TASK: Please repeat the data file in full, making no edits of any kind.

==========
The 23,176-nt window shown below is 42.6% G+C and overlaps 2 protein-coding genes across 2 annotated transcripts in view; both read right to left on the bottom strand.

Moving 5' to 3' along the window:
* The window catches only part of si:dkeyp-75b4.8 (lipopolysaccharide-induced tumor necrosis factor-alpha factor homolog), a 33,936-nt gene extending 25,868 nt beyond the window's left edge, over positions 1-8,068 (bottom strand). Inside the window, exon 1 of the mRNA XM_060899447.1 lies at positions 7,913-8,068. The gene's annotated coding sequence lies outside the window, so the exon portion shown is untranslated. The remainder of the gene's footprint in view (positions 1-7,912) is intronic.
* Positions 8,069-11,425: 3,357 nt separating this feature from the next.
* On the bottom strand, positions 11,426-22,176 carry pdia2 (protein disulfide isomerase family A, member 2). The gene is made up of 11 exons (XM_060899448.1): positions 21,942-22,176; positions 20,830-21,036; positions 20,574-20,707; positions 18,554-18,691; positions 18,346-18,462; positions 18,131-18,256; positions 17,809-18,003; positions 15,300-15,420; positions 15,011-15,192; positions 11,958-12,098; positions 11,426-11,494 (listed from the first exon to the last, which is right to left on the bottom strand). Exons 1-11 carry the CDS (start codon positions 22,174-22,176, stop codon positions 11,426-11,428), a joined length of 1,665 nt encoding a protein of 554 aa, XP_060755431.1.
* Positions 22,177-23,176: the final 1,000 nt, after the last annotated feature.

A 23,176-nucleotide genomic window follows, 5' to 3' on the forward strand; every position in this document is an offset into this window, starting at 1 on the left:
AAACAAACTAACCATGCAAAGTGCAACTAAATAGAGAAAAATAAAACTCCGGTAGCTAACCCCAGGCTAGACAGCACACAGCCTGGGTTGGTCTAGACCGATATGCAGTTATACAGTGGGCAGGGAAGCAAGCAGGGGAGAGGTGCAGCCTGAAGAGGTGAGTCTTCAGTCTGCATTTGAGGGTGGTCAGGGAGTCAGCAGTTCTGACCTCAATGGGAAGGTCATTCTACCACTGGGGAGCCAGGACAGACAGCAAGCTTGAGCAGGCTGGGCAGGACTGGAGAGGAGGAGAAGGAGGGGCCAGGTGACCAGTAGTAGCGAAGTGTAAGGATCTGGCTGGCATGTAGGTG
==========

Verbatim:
The 23,176-nt window shown below is 42.6% G+C and overlaps 2 protein-coding genes across 2 annotated transcripts in view; both read right to left on the bottom strand.

Moving 5' to 3' along the window:
* The window catches only part of si:dkeyp-75b4.8 (lipopolysaccharide-induced tumor necrosis factor-alpha factor homolog), a 33,936-nt gene extending 25,868 nt beyond the window's left edge, over positions 1-8,068 (bottom strand). Inside the window, exon 1 of the mRNA XM_060899447.1 lies at positions 7,913-8,068. The gene's annotated coding sequence lies outside the window, so the exon portion shown is untranslated. The remainder of the gene's footprint in view (positions 1-7,912) is intronic.
* Positions 8,069-11,425: 3,357 nt separating this feature from the next.
* On the bottom strand, positions 11,426-22,176 carry pdia2 (protein disulfide isomerase family A, member 2). The gene is made up of 11 exons (XM_060899448.1): positions 21,942-22,176; positions 20,830-21,036; positions 20,574-20,707; positions 18,554-18,691; positions 18,346-18,462; positions 18,131-18,256; positions 17,809-18,003; positions 15,300-15,420; positions 15,011-15,192; positions 11,958-12,098; positions 11,426-11,494 (listed from the first exon to the last, which is right to left on the bottom strand). Exons 1-11 carry the CDS (start codon positions 22,174-22,176, stop codon positions 11,426-11,428), a joined length of 1,665 nt encoding a protein of 554 aa, XP_060755431.1.
* Positions 22,177-23,176: the final 1,000 nt, after the last annotated feature.

A 23,176-nucleotide genomic window follows, 5' to 3' on the forward strand; every position in this document is an offset into this window, starting at 1 on the left:
AAACAAACTAACCATGCAAAGTGCAACTAAATAGAGAAAAATAAAACTCCGGTAGCTAACCCCAGGCTAGACAGCACACAGCCTGGGTTGGTCTAGACCGATATGCAGTTATACAGTGGGCAGGGAAGCAAGCAGGGGAGAGGTGCAGCCTGAAGAGGTGAGTCTTCAGTCTGCATTTGAGGGTGGTCAGGGAGTCAGCAGTTCTGACCTCAATGGGAAGGTCATTCTACCACTGGGGAGCCAGGACAGACAGCAAGCTTGAGCAGGCTGGGCAGGACTGGAGAGGAGGAGAAGGAGGGGCCAGGTGACCAGTAGTAGCGAAGTGTAAGGATCTGGCTGGCATGTAGGTG